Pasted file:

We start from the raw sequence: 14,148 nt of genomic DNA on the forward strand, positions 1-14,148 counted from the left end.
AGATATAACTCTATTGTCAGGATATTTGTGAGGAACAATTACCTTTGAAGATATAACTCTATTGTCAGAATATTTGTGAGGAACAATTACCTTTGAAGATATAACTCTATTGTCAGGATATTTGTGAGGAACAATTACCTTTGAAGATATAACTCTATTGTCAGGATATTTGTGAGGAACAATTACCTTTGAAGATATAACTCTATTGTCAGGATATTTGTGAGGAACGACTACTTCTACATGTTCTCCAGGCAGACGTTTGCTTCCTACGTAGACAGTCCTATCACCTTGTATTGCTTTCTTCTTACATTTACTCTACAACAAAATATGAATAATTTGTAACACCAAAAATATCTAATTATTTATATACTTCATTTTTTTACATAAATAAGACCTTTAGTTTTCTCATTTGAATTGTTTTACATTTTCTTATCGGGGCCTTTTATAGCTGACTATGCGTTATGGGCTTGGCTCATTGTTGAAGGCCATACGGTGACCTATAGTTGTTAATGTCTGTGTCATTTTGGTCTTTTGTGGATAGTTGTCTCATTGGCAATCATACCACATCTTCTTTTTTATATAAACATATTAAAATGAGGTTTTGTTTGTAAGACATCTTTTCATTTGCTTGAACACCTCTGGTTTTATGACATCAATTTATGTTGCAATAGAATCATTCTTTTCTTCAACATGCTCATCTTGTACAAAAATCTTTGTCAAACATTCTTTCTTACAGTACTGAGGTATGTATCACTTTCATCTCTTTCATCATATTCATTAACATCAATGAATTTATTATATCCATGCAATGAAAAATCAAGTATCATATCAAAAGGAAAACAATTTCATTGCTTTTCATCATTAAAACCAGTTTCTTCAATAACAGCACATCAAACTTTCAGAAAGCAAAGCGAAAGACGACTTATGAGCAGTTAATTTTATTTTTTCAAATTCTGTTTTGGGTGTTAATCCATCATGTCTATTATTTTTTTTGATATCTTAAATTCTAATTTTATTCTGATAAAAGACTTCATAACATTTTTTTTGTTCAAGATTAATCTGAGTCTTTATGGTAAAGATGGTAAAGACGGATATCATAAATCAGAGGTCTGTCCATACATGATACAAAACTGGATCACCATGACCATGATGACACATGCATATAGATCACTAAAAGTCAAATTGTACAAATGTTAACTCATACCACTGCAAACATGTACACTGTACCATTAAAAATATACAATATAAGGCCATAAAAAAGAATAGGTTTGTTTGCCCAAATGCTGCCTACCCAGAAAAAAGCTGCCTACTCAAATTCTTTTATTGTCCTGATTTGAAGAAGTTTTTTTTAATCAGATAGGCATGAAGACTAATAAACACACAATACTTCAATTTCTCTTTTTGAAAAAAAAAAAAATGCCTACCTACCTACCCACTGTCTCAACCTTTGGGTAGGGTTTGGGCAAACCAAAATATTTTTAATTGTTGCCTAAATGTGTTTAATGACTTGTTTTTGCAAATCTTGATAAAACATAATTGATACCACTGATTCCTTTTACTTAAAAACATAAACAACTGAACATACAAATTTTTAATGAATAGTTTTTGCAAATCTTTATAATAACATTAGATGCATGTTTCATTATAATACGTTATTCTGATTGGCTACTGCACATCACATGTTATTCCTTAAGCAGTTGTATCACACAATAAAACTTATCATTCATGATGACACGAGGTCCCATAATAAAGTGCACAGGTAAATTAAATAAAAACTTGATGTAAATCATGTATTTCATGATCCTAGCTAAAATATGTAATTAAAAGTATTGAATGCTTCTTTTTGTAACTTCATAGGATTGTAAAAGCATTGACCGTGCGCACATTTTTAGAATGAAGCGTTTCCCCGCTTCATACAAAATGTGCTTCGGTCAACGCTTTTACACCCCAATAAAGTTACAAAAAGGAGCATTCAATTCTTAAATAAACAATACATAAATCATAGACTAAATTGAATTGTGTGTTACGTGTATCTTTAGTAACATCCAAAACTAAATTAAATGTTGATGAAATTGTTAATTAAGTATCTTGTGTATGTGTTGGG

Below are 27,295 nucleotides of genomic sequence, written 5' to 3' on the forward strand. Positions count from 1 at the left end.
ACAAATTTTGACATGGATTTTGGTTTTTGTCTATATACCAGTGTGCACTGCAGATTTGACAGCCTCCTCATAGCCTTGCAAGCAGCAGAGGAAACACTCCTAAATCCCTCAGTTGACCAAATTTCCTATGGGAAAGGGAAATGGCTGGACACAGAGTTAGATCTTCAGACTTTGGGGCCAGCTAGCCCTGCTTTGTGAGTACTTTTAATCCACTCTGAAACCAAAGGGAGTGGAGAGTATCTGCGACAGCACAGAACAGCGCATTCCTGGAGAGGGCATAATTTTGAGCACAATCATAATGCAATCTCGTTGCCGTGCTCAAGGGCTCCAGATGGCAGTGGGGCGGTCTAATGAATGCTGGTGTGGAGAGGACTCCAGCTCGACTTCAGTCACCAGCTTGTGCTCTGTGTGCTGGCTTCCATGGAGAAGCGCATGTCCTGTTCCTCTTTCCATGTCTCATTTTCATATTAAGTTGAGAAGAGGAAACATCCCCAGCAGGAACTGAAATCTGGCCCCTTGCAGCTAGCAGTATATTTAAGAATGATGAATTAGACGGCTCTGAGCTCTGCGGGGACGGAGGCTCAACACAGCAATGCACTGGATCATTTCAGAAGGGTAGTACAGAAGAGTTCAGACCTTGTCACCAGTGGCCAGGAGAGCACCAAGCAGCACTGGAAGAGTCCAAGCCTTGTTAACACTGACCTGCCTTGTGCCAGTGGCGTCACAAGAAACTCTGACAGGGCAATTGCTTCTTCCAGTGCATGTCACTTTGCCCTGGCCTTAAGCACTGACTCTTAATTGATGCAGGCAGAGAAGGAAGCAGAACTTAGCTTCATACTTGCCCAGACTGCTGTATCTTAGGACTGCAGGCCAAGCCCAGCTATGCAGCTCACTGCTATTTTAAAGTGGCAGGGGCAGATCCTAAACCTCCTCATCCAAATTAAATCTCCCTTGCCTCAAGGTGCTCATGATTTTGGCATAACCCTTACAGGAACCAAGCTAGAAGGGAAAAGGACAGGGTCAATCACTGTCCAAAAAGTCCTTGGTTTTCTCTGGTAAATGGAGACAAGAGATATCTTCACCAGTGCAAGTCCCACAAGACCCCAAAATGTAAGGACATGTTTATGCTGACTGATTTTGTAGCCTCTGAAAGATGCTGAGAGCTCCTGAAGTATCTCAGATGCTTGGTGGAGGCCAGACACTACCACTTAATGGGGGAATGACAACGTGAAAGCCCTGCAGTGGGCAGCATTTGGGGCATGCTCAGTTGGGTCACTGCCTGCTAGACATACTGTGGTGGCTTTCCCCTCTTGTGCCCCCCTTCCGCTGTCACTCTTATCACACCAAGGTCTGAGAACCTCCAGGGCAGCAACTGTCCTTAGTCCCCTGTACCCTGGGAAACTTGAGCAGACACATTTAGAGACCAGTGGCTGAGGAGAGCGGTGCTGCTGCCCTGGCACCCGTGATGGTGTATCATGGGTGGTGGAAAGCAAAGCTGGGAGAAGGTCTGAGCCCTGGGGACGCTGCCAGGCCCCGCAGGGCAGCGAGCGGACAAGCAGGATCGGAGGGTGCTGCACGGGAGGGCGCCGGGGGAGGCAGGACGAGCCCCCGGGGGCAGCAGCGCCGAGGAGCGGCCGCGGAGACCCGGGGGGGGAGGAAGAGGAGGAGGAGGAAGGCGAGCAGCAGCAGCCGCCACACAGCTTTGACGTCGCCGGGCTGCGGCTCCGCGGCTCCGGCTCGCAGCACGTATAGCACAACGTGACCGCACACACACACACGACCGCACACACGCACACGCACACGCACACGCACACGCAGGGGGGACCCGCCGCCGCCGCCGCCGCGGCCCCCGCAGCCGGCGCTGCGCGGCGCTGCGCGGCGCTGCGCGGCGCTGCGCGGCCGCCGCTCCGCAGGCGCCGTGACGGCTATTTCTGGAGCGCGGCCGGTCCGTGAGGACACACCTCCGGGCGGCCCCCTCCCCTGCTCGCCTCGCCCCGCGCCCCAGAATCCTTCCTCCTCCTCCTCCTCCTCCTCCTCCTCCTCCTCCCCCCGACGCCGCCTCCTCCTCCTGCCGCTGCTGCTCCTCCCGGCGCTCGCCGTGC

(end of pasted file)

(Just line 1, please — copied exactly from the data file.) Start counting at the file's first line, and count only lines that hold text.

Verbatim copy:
We start from the raw sequence: 14,148 nt of genomic DNA on the forward strand, positions 1-14,148 counted from the left end.